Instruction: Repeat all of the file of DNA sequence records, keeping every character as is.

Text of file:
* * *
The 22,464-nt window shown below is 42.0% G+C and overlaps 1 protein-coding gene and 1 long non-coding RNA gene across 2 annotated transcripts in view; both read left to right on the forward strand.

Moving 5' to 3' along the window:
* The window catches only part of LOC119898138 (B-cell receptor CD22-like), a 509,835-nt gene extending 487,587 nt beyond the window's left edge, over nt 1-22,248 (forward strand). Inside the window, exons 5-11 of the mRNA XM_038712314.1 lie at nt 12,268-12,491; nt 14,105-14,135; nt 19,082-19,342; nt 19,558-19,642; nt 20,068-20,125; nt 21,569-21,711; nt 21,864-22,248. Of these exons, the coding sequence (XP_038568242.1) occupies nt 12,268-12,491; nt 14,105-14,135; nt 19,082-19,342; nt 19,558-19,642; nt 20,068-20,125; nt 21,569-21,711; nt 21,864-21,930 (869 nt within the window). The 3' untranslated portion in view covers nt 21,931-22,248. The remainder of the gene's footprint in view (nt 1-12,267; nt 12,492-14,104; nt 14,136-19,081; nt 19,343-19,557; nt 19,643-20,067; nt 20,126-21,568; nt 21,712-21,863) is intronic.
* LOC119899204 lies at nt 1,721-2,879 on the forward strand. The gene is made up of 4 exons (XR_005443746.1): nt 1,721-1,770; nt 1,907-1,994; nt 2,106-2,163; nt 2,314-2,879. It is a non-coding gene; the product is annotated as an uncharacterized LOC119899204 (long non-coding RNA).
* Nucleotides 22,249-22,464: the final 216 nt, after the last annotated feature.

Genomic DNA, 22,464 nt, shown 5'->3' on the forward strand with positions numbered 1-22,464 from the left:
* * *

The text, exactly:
The 22,464-nt window shown below is 42.0% G+C and overlaps 1 protein-coding gene and 1 long non-coding RNA gene across 2 annotated transcripts in view; both read left to right on the forward strand.

Moving 5' to 3' along the window:
* The window catches only part of LOC119898138 (B-cell receptor CD22-like), a 509,835-nt gene extending 487,587 nt beyond the window's left edge, over nt 1-22,248 (forward strand). Inside the window, exons 5-11 of the mRNA XM_038712314.1 lie at nt 12,268-12,491; nt 14,105-14,135; nt 19,082-19,342; nt 19,558-19,642; nt 20,068-20,125; nt 21,569-21,711; nt 21,864-22,248. Of these exons, the coding sequence (XP_038568242.1) occupies nt 12,268-12,491; nt 14,105-14,135; nt 19,082-19,342; nt 19,558-19,642; nt 20,068-20,125; nt 21,569-21,711; nt 21,864-21,930 (869 nt within the window). The 3' untranslated portion in view covers nt 21,931-22,248. The remainder of the gene's footprint in view (nt 1-12,267; nt 12,492-14,104; nt 14,136-19,081; nt 19,343-19,557; nt 19,643-20,067; nt 20,126-21,568; nt 21,712-21,863) is intronic.
* LOC119899204 lies at nt 1,721-2,879 on the forward strand. The gene is made up of 4 exons (XR_005443746.1): nt 1,721-1,770; nt 1,907-1,994; nt 2,106-2,163; nt 2,314-2,879. It is a non-coding gene; the product is annotated as an uncharacterized LOC119899204 (long non-coding RNA).
* Nucleotides 22,249-22,464: the final 216 nt, after the last annotated feature.

Genomic DNA, 22,464 nt, shown 5'->3' on the forward strand with positions numbered 1-22,464 from the left: